multiplication
• Performance actually increased for both routines
for larger problem size.
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ESSL-SMP Performance vs. Number of Threads
• All for N=10,000

20000

16000
dgemm Mflip/s

12000

8000

4000

0
0   4      8     12    16    20    24     28   32   36
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Parallelism: Choices Based on Problem Size

Doing a month’s
work in a few
minutes!

Three Good Choices
• ESSL / LAPACK
• ESSL-SMP
• SCALAPACK

Only beyond a certain
problem size is there
any opportunity for
parallelism.

Matrix-Matrix Multiply
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Larger Functions: FFT’s
• ESSL, FFTW, NAG, IMSL
See
http://www.nersc.gov/nusers/resources/software/libs/math/fft/

• We looked at ESSL, NAG, and IMSL
– One-D, forward and reverse
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One-D FFT’s
• NAG
–   c06eaf - forward
–   c06ebf - inverse, conjugate needed
–   c06faf - forward, work-space needed
–   c06ebf - inverse, work-space & conjugate needed
• IMSL
– z_fast_dft - forward & reverse, separate arrays
• ESSL
– drcft - forward & reverse, work-space & initialization
step needed
• All have size constraints on their data sets
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One-D FFT Measurement
• 2^24 real*8 data points input (a synthetic signal)
• Each transform ran in a 20-iteration loop
• All performed both forward and inverse transforms on
same data
• Input and inverse outputs were identical
• Measured with HPMToolkit
second1 = rtc()
call f_hpmstart(33,"nag2 forward")
do loopind=1, loopceil
w(1:n) = x(1:n)
call c06faf( w, n, work, ifail )
end do
call f_hpmstop(33)
second2 = rtc()
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One-D FFT Performance
NAG    c06eaf             fwd      25.182 sec. 54.006 Mflip/s
C06ebf             inv      24.465 sec. 40.666 Mflip/s
c06faf             fwd      29.451 sec. 46.531 Mflip/s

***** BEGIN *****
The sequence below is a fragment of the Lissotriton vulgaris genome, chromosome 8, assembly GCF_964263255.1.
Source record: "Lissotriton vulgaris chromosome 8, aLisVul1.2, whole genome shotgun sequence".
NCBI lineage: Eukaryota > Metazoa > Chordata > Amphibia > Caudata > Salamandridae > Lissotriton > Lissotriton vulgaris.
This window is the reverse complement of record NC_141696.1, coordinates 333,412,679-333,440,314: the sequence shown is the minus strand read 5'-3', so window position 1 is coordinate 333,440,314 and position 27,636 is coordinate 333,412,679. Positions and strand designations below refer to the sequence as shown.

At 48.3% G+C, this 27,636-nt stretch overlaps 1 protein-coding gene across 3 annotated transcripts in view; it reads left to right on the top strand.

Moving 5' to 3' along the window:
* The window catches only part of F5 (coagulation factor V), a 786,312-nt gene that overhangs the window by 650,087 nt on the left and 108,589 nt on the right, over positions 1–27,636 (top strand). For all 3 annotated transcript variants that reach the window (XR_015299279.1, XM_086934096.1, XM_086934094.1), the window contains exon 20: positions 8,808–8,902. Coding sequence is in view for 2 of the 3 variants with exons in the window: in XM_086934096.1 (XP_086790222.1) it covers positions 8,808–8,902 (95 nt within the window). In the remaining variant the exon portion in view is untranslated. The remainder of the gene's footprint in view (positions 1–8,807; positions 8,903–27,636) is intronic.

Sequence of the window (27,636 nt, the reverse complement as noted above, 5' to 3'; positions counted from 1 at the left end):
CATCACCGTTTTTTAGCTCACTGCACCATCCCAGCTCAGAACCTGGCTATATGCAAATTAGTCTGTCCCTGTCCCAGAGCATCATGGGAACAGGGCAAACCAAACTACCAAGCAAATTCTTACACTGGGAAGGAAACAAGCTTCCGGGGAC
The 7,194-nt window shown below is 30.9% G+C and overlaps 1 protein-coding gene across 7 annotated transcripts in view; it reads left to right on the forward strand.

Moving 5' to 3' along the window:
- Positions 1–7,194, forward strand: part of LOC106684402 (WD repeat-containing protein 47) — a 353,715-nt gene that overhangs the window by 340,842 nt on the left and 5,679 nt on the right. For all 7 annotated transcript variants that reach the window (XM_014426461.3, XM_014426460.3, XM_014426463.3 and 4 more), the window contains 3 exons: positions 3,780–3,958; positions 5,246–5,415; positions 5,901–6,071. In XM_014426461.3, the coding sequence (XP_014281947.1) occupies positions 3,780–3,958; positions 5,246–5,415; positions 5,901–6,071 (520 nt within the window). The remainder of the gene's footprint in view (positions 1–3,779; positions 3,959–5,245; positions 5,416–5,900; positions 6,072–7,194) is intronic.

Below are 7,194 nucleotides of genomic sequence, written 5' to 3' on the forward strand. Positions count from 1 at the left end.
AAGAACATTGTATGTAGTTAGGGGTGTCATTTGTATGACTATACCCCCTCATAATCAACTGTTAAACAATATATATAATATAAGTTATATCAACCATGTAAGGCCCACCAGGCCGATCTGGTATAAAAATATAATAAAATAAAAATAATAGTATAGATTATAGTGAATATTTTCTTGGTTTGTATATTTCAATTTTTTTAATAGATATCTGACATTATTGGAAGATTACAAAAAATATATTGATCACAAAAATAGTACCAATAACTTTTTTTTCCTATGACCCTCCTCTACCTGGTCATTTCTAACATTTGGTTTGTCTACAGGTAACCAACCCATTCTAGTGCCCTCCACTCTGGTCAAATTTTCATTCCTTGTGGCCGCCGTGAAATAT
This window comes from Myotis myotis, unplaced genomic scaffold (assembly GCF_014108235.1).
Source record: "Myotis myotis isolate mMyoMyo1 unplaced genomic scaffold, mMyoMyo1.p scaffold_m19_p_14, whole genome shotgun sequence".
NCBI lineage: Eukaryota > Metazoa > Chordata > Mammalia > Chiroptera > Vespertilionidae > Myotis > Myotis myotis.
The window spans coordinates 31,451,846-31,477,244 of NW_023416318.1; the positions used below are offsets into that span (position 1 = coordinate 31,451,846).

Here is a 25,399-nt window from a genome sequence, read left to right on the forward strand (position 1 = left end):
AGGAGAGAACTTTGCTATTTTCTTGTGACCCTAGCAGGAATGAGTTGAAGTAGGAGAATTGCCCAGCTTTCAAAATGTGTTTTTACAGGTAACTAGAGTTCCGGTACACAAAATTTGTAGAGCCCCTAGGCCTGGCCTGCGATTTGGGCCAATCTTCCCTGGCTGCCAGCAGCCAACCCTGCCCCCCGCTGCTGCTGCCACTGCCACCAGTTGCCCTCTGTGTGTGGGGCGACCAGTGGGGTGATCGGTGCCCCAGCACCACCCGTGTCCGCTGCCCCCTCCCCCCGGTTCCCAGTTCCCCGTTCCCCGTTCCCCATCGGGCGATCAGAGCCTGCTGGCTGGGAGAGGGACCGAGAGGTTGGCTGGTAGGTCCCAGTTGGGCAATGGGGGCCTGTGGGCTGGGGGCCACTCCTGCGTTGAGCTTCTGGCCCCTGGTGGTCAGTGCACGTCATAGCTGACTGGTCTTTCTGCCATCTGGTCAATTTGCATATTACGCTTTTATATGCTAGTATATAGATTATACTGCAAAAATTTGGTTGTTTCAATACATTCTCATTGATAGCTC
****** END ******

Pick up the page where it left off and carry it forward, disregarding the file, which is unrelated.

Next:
c06ebf             inv      24.469 sec. 40.663 Mflip/s
(required a data copy for each iteration for each transform)

IMSL   z_fast_dft         fwd        71.479 sec.               46.027 Mflip/s
z_fast_dft         inv        71.152 sec.               48.096 Mflip/s

ESSL   drcft              init         0.032      sec.  62.315 Mflip/s
drcft              fwd          3.573      sec. 274.009 Mflip/s
drcft              init         0.058      sec. 96.384 Mflip/s
drcft              inv          3.616      sec. 277.650 Mflip/s
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ESSL and ESSL-SMP :
“Easy” parallelism
( -qsmp=omp –qessl
-lomp –lesslsmp )

•   For simple problems
can dial in the local

•   Cache reuse can lead to
superlinear speed up.

•   NH II node has 128
MB Cache!
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Parallelism Beyond One Node : MPI
2D problem in 4 tasks                                          Distributed Data Decomposition

•    Distributed parallelism (MPI) requires both
1        2                    local and global addressing contexts

1 2 3 4                                             •    Dimensionality of decomposition can have
profound impact on scalability
3        4
•    Consider surface to volume ratio
Surface = communication (MPI)
2D problem in 20 tasks                                       Volume = local work (HPM)

•    Decomposition is often cause of load
imbalance which can reduce parallel efficiency
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Example FFTW: 3D
• Popular for its portability and performance
• Also consider PESSL’s FFTs (not treated here)
• Uses a slab (1D) data decomposition
• Direct algorithms for transforms of dimensions of size:
1,2,3,4,5,6,7,8,9,10,11,12,13,14,15,16,32,64
• For parallel FFTW calls transforms are done in place
Plan:
fftw3d_mpi_create_plan(MPI_COMM_WORLD, nx, ny, nz, FFTW_FORWARD,flags);
fftwnd_mpi_local_sizes(plan, &lnx, &lxs, &lnyt, &lyst, &lsize);

Transform:
fftwnd_mpi(plan, 1, data, work, transform_flags);
What are these?
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FFTW: Data Decomposition
Each MPI rank owns a portion of the problem

nx

for(x=0;x<lnx;x++)                     ny                                for(x=0;x<nx;x++)
for(y=0;y<ny;y++)                                                        for(y=0;y<ny;y++)
for(z=0;z<nz;z++) {                                                      for(z=0;z<nz;z++)
data[x][[y][z] =                                              nz        {
f(x+lxs,y,z);                                                             data[x][[y][z] =
}                                                                         f(x,y,z);
lxs lxs+lnx
}
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FFTW : Parallel Performance

•   FFT may be complex
function of problem
size . Prime factors of
the dimensions and
concurrency determine
performance
•   Consider data
decompositions and
optimal local data sizes:
cache use and prime
factors
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FFTW : Wisdom
•   Runtime performance
optimization, can be stored to
file

•   Wise options:
FFTW_MEASURE |
FFTW_USE_WISDOM

•   Unwise options:
FFTW_ESTIMATE

•   Wisdom works better for serial
FFTs. Some benefit for parallel
must amortize increase in